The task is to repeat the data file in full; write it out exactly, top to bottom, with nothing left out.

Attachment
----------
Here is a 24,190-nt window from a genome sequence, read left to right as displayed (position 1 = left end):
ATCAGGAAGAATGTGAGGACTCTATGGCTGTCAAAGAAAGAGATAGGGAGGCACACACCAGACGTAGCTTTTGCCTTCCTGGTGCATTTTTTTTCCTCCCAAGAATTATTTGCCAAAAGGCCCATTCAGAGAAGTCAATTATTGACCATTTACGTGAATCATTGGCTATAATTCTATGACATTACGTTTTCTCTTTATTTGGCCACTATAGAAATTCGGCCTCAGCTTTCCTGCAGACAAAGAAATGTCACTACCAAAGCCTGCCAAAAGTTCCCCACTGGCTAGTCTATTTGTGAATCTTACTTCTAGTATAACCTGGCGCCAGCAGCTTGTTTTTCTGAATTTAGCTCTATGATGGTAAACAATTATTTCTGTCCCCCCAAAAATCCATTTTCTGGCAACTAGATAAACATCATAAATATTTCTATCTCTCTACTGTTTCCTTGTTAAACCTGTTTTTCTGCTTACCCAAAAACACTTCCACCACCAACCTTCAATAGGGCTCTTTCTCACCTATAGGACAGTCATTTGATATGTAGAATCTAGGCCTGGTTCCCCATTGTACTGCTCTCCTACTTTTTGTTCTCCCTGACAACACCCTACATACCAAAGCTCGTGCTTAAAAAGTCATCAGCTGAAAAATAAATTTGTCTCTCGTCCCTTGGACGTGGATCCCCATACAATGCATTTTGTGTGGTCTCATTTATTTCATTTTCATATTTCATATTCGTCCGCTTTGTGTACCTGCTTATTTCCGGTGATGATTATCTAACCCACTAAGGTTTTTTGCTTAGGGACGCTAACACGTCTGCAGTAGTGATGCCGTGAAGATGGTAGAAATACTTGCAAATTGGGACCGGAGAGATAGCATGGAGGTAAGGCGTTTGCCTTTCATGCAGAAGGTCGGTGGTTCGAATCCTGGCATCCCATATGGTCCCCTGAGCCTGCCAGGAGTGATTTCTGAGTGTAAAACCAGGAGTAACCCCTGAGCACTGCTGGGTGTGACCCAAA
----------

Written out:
Here is a 24,190-nt window from a genome sequence, read left to right as displayed (position 1 = left end):
ATCAGGAAGAATGTGAGGACTCTATGGCTGTCAAAGAAAGAGATAGGGAGGCACACACCAGACGTAGCTTTTGCCTTCCTGGTGCATTTTTTTTCCTCCCAAGAATTATTTGCCAAAAGGCCCATTCAGAGAAGTCAATTATTGACCATTTACGTGAATCATTGGCTATAATTCTATGACATTACGTTTTCTCTTTATTTGGCCACTATAGAAATTCGGCCTCAGCTTTCCTGCAGACAAAGAAATGTCACTACCAAAGCCTGCCAAAAGTTCCCCACTGGCTAGTCTATTTGTGAATCTTACTTCTAGTATAACCTGGCGCCAGCAGCTTGTTTTTCTGAATTTAGCTCTATGATGGTAAACAATTATTTCTGTCCCCCCAAAAATCCATTTTCTGGCAACTAGATAAACATCATAAATATTTCTATCTCTCTACTGTTTCCTTGTTAAACCTGTTTTTCTGCTTACCCAAAAACACTTCCACCACCAACCTTCAATAGGGCTCTTTCTCACCTATAGGACAGTCATTTGATATGTAGAATCTAGGCCTGGTTCCCCATTGTACTGCTCTCCTACTTTTTGTTCTCCCTGACAACACCCTACATACCAAAGCTCGTGCTTAAAAAGTCATCAGCTGAAAAATAAATTTGTCTCTCGTCCCTTGGACGTGGATCCCCATACAATGCATTTTGTGTGGTCTCATTTATTTCATTTTCATATTTCATATTCGTCCGCTTTGTGTACCTGCTTATTTCCGGTGATGATTATCTAACCCACTAAGGTTTTTTGCTTAGGGACGCTAACACGTCTGCAGTAGTGATGCCGTGAAGATGGTAGAAATACTTGCAAATTGGGACCGGAGAGATAGCATGGAGGTAAGGCGTTTGCCTTTCATGCAGAAGGTCGGTGGTTCGAATCCTGGCATCCCATATGGTCCCCTGAGCCTGCCAGGAGTGATTTCTGAGTGTAAAACCAGGAGTAACCCCTGAGCACTGCTGGGTGTGACCCAAA